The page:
As idiosyncratic as the Buckhead Library appears, both history and the contemporary urban world inform the design: the orchestration of its plan and the visitor’s choreographed experience recalls Beaux-Arts sequences of the marché; the building is full of postmodern ideals of complexity and contradiction but without implicit historicism; and its high-tech expression in steel, viewed by some critics as Deconstructivist, is provocative in the sense that its form, color, and texture evoke the rhythm of the modern city.
The Buckhead Library is a branch of the Atlanta public library system. It replaced the 1947 Ida Williams Branch designed by Cooper Bond Cooper. By the mid-1980s, Buckhead was becoming an upscale commercial and residential northern Atlanta neighborhood. Scogin Elam and Bray’s new library, bounded by urban sprawl, expressed the collision of mobility and a ruptured neighborhood about to explode in an urban renewal project called the Villages of Buckhead, meant to bring luxury to Buckhead in the spirit of Rodeo Drive. The spirit of the Buckhead Library, however, was not expressive of this new chic, that is, an architecture of elegant and stylish fashion which the Villages’ shops would soon be marketing. Nor would its architecture continue in the historicist tradition of Carnegie libraries that preceded it. Instead, the Buckhead Library offered a radicalized architecture, deconstructing the useful dimensions of Beaux-Arts planning, modern functionalism, and high-tech materiality and reconstructing the library as an embodiment of the chaos and energy of the city.
The building site crowns the crest of a hill commanding a magnificent view of downtown Atlanta, a panorama the architects take full advantage of by siting the main reading room at the south end of the narrow building and linear spatial sequence within. If the scale here is urbanistic, the scale at the other (Buckhead Avenue) end is pedestrian, with sheltering canopies extended to embrace arriving library patrons. Construction materials and systems include structural steel frame, painted metal roofing, cast-in-place concrete foundation walls, and slate siding. With regard to the latter, the library’s unorthodox black skin introduces a language in the firm’s oeuvre that is repeated in later works. At the library, the aggregate is nothing short of an extraordinary collision of historic reference and the progressive future.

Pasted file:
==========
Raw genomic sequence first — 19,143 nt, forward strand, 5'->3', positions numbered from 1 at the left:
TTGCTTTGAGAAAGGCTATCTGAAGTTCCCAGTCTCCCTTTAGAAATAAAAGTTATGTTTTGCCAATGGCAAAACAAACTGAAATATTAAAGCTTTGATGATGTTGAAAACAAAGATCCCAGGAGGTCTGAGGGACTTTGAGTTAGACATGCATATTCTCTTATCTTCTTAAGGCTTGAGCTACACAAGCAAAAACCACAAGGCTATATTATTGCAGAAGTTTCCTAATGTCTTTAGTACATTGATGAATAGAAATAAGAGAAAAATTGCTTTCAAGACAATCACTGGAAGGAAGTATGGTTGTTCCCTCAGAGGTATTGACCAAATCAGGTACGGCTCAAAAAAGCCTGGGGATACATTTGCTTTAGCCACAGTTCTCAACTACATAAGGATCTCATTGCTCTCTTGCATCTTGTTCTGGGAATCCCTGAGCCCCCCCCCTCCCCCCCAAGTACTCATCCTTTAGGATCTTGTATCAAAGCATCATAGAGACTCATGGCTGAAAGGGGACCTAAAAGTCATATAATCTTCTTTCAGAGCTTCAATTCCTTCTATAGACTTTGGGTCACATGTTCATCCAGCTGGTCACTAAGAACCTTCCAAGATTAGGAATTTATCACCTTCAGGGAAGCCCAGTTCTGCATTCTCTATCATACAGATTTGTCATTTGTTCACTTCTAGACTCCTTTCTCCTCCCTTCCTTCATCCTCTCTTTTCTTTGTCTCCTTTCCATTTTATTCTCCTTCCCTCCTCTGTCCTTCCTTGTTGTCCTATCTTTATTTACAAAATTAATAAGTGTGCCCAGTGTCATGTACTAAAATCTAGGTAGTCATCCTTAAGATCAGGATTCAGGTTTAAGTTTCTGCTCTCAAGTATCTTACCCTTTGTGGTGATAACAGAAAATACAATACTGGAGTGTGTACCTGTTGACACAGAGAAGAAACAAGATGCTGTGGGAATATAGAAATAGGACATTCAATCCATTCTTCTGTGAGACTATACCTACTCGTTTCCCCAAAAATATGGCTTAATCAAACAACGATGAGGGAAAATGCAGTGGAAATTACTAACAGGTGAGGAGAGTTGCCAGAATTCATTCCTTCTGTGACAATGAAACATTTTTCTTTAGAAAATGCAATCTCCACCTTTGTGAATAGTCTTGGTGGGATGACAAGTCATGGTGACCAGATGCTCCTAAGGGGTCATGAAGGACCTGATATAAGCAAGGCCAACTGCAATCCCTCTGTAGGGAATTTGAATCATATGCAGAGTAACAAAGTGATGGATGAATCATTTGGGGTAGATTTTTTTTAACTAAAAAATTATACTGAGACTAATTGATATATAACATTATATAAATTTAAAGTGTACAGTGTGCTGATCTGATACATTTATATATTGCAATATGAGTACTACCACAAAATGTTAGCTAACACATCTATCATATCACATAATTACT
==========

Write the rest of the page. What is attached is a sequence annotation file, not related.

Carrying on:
The entry offers a dramatic, sharp-edged, and thrusting canopy angled acutely to the sidewalk and street, reaching out to both the automobile and pedestrian to begin the marché from the suburban road to the building entry. This focus on entry, like the forecourt and axial entry of a Beaux-Arts composition, is anticipatory. Here the architects exaggerate the entry, which leads patrons through a vestibule, past a circulation desk, to a deep, rectangular reading room whose end wall explodes the spatial sequence beyond the building to the Atlanta urban landscape beyond. There are stops along the way, for the library patron en marché. A skylight dome, tilted toward the city, punctuates the angular steel lines and structural accents with a roof penetration of the building fabric that recalls Le Corbusier. Book stacks are interspersed throughout, creating more intimate private spaces for reading and study. As a community library, the principal great room, long and open to the world outside, provides its own communal space for readers.
One of three internationally published libraries of the firm’s early years, the Buckhead Library received design laurels at the local, state, and national levels, including the Atlanta Urban Design Commission’s Award of Excellence in 1990, the Georgia AIA Award of Excellence in Architecture in 1990, the National AIA/ALA Award for Excellence in Architecture in 1991, and the National AIA Award for Excellence in 1993. Renovation plans were unveiled in 2019 as part of the ongoing Atlanta-Fulton Public Library System’s capital improvement program. The renovation will include a more open layout (including removal of the circulation desk), a new roof and lighting, expanded children’s area, and additional meeting and study space.
“Buckhead Branch Library.” Mack Scogin Merrill Elam Architects. Accessed July 17, 2019. http://msmearch.com/.
Tommasini, Anthony. “Unraveling the Knots of the 12 Tones.” New York Times, October 14, 2007.